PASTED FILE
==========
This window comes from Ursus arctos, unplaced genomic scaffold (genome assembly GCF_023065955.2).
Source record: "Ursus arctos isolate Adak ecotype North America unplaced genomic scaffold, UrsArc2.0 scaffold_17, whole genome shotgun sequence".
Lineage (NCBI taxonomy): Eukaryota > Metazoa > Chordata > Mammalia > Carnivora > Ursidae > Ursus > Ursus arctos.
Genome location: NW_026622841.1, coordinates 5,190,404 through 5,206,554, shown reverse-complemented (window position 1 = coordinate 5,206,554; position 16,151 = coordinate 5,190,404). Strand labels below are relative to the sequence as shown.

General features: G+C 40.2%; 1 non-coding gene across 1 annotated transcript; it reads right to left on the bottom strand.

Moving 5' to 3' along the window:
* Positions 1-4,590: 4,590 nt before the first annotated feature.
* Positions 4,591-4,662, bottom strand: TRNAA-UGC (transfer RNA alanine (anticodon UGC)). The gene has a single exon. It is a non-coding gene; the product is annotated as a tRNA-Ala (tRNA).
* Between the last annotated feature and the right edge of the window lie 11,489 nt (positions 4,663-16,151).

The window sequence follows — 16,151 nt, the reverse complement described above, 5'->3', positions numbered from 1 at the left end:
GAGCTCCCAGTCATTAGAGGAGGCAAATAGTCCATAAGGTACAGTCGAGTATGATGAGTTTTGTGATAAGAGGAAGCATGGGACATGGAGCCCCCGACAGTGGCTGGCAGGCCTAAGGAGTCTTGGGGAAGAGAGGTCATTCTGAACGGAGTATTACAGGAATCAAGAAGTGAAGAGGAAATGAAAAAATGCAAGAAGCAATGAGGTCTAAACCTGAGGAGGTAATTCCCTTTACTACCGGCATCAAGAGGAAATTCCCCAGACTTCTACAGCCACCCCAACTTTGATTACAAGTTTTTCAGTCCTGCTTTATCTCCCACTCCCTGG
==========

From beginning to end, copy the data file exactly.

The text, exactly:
This window comes from Ursus arctos, unplaced genomic scaffold (genome assembly GCF_023065955.2).
Source record: "Ursus arctos isolate Adak ecotype North America unplaced genomic scaffold, UrsArc2.0 scaffold_17, whole genome shotgun sequence".
Lineage (NCBI taxonomy): Eukaryota > Metazoa > Chordata > Mammalia > Carnivora > Ursidae > Ursus > Ursus arctos.
Genome location: NW_026622841.1, coordinates 5,190,404 through 5,206,554, shown reverse-complemented (window position 1 = coordinate 5,206,554; position 16,151 = coordinate 5,190,404). Strand labels below are relative to the sequence as shown.

General features: G+C 40.2%; 1 non-coding gene across 1 annotated transcript; it reads right to left on the bottom strand.

Moving 5' to 3' along the window:
* Positions 1-4,590: 4,590 nt before the first annotated feature.
* Positions 4,591-4,662, bottom strand: TRNAA-UGC (transfer RNA alanine (anticodon UGC)). The gene has a single exon. It is a non-coding gene; the product is annotated as a tRNA-Ala (tRNA).
* Between the last annotated feature and the right edge of the window lie 11,489 nt (positions 4,663-16,151).

The window sequence follows — 16,151 nt, the reverse complement described above, 5'->3', positions numbered from 1 at the left end:
GAGCTCCCAGTCATTAGAGGAGGCAAATAGTCCATAAGGTACAGTCGAGTATGATGAGTTTTGTGATAAGAGGAAGCATGGGACATGGAGCCCCCGACAGTGGCTGGCAGGCCTAAGGAGTCTTGGGGAAGAGAGGTCATTCTGAACGGAGTATTACAGGAATCAAGAAGTGAAGAGGAAATGAAAAAATGCAAGAAGCAATGAGGTCTAAACCTGAGGAGGTAATTCCCTTTACTACCGGCATCAAGAGGAAATTCCCCAGACTTCTACAGCCACCCCAACTTTGATTACAAGTTTTTCAGTCCTGCTTTATCTCCCACTCCCTGG